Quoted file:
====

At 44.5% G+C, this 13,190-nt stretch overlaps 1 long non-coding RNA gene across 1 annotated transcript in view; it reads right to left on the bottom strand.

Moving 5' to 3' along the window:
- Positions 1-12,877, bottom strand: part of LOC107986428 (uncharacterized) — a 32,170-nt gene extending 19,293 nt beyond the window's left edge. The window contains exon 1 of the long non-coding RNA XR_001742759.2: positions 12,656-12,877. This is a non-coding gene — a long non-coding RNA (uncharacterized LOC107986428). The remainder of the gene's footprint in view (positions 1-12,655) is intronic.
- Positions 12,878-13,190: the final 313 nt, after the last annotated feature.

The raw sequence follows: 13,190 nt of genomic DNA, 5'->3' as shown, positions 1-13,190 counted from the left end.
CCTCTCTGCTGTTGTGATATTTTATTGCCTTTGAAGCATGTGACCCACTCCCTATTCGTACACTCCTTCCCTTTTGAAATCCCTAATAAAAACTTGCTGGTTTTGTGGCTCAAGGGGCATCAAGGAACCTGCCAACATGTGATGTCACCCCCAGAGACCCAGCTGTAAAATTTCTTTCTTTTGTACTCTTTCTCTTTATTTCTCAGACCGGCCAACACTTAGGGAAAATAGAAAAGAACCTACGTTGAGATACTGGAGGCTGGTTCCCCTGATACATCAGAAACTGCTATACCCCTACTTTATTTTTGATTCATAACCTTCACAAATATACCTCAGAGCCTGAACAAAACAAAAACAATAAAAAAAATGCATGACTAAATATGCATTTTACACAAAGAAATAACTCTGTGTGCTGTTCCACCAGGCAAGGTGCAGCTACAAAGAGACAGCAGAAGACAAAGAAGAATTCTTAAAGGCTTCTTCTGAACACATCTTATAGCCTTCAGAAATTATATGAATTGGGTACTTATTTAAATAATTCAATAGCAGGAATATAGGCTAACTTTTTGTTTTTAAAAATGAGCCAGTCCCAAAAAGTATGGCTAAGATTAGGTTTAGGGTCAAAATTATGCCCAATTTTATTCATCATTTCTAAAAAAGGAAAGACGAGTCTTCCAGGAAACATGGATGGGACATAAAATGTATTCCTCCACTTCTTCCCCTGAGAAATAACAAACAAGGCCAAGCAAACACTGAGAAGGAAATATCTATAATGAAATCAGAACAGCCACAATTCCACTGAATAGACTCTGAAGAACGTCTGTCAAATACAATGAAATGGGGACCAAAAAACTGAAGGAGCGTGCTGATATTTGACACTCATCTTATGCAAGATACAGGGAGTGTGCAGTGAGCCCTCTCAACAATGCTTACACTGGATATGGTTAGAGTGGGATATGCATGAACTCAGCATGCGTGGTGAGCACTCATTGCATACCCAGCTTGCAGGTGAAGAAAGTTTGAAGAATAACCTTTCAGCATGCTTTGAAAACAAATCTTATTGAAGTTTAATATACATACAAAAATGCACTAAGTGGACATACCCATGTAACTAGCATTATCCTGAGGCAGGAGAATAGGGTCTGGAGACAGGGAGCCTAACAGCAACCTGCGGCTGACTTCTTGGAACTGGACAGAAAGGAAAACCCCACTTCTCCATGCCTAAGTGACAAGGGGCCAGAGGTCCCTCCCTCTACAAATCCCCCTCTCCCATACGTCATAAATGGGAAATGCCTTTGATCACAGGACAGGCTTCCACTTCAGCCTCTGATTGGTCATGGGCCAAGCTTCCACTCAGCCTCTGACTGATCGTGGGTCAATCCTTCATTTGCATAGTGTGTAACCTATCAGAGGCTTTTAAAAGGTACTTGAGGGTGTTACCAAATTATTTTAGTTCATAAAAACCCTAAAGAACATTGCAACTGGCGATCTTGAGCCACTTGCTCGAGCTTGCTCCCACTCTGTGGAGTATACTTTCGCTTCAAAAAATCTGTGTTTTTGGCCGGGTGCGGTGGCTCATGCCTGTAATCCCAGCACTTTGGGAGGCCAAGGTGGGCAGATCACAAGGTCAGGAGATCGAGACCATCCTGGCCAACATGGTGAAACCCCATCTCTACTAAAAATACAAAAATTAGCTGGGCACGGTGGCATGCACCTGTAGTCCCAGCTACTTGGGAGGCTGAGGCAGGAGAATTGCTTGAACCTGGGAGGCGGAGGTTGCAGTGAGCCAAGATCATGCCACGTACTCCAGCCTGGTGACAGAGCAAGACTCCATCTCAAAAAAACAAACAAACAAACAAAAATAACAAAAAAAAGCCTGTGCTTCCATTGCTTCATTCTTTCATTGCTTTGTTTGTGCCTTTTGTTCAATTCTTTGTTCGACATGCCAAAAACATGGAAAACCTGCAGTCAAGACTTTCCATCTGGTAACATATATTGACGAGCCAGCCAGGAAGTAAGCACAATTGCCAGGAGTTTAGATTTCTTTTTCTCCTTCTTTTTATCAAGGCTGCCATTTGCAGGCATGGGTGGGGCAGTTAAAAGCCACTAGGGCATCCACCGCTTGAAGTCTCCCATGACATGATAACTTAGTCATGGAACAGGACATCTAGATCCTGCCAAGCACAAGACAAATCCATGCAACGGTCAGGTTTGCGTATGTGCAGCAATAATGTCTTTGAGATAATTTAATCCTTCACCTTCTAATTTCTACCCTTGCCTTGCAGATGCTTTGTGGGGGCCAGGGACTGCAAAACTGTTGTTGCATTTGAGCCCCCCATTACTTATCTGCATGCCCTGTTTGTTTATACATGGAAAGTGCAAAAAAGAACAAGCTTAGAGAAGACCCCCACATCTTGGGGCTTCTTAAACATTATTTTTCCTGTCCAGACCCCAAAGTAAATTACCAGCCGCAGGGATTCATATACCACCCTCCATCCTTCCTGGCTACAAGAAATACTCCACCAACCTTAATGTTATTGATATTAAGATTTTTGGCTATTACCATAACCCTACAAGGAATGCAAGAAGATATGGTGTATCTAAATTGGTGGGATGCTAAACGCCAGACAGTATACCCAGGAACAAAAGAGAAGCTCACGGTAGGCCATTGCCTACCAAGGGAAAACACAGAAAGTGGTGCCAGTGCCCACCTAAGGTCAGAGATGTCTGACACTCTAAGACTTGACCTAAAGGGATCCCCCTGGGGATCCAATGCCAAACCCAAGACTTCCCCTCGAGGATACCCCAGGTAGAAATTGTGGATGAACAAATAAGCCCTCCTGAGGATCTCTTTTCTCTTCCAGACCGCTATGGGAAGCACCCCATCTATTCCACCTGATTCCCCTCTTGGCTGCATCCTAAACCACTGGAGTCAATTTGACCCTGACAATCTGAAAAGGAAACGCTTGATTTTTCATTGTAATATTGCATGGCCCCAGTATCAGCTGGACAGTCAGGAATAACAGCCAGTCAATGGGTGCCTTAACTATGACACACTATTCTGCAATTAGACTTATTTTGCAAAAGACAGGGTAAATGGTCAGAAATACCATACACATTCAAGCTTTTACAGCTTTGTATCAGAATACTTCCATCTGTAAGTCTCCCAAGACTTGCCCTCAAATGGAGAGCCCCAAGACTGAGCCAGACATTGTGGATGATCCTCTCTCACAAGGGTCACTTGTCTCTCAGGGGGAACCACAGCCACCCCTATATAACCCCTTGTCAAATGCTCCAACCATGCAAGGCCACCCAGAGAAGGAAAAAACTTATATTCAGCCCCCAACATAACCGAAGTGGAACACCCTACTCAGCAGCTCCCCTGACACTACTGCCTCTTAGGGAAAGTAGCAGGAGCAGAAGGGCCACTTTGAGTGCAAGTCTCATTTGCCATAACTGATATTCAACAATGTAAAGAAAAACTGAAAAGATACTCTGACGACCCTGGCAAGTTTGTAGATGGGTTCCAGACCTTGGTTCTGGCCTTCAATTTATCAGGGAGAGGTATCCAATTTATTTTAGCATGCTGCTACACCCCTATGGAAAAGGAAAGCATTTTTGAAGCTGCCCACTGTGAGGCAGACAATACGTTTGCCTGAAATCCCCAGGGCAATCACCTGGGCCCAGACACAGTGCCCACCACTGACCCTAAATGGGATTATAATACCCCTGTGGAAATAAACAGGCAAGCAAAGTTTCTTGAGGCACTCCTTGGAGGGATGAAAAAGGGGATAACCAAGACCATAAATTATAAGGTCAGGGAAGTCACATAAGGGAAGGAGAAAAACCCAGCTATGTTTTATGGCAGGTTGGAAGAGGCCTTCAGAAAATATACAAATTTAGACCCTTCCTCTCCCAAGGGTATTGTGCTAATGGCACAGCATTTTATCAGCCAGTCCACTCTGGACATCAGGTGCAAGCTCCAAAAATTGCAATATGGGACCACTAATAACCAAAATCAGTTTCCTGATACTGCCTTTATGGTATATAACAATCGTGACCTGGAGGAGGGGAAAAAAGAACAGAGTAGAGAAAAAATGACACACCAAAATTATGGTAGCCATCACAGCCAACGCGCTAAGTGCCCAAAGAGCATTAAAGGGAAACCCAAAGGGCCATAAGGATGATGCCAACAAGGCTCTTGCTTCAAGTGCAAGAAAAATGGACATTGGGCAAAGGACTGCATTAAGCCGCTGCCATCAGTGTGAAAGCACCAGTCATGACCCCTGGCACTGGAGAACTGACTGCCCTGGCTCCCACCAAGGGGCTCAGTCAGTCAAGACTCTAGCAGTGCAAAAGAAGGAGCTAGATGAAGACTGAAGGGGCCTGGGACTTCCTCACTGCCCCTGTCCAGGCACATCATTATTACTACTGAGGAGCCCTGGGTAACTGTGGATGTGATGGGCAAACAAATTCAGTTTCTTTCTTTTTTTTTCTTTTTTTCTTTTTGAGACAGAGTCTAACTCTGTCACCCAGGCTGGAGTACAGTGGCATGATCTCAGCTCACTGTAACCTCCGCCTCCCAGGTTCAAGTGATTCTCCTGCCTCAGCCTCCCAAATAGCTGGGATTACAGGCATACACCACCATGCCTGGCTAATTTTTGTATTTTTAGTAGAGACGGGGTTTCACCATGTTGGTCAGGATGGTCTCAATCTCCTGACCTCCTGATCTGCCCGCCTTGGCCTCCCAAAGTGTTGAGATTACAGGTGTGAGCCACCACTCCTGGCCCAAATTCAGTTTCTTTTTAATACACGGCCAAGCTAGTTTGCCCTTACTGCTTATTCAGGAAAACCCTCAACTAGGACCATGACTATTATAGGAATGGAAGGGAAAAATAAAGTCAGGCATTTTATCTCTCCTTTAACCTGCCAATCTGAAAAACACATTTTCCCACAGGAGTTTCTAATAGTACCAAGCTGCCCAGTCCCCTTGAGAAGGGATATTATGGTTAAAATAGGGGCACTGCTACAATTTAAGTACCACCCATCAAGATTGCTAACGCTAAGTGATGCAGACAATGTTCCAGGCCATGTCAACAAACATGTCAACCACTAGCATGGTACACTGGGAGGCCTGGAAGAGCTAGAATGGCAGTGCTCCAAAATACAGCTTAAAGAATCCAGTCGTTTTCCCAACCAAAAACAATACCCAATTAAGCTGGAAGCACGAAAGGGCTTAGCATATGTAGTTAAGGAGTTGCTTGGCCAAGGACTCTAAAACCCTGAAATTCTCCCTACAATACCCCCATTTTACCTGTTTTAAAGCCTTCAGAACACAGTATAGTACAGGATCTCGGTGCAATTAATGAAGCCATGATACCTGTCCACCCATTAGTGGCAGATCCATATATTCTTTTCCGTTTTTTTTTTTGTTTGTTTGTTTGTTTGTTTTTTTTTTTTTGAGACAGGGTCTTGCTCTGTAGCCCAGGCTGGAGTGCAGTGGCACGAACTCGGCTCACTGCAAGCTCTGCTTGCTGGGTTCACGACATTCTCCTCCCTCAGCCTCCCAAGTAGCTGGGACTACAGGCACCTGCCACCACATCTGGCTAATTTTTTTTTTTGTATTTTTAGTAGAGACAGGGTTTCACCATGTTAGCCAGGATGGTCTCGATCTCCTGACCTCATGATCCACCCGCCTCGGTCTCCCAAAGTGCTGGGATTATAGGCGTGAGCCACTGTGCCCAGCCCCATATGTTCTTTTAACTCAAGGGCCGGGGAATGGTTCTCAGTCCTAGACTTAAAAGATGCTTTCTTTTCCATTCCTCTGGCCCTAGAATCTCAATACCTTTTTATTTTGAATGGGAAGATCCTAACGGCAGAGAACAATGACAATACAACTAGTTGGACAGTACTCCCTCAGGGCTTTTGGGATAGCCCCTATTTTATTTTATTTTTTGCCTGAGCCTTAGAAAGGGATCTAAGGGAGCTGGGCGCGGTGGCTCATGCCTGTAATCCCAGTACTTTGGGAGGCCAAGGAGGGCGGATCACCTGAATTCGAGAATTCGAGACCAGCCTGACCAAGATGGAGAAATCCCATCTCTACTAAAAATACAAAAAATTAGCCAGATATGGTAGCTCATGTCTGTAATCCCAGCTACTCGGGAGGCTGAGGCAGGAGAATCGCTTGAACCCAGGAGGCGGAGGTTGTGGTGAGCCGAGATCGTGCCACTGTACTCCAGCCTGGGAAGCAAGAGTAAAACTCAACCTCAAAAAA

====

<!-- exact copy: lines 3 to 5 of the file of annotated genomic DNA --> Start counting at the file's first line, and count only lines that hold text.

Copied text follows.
- Positions 1-12,877, bottom strand: part of LOC107986428 (uncharacterized) — a 32,170-nt gene extending 19,293 nt beyond the window's left edge. The window contains exon 1 of the long non-coding RNA XR_001742759.2: positions 12,656-12,877. This is a non-coding gene — a long non-coding RNA (uncharacterized LOC107986428). The remainder of the gene's footprint in view (positions 1-12,655) is intronic.
- Positions 12,878-13,190: the final 313 nt, after the last annotated feature.

The raw sequence follows: 13,190 nt of genomic DNA, 5'->3' as shown, positions 1-13,190 counted from the left end.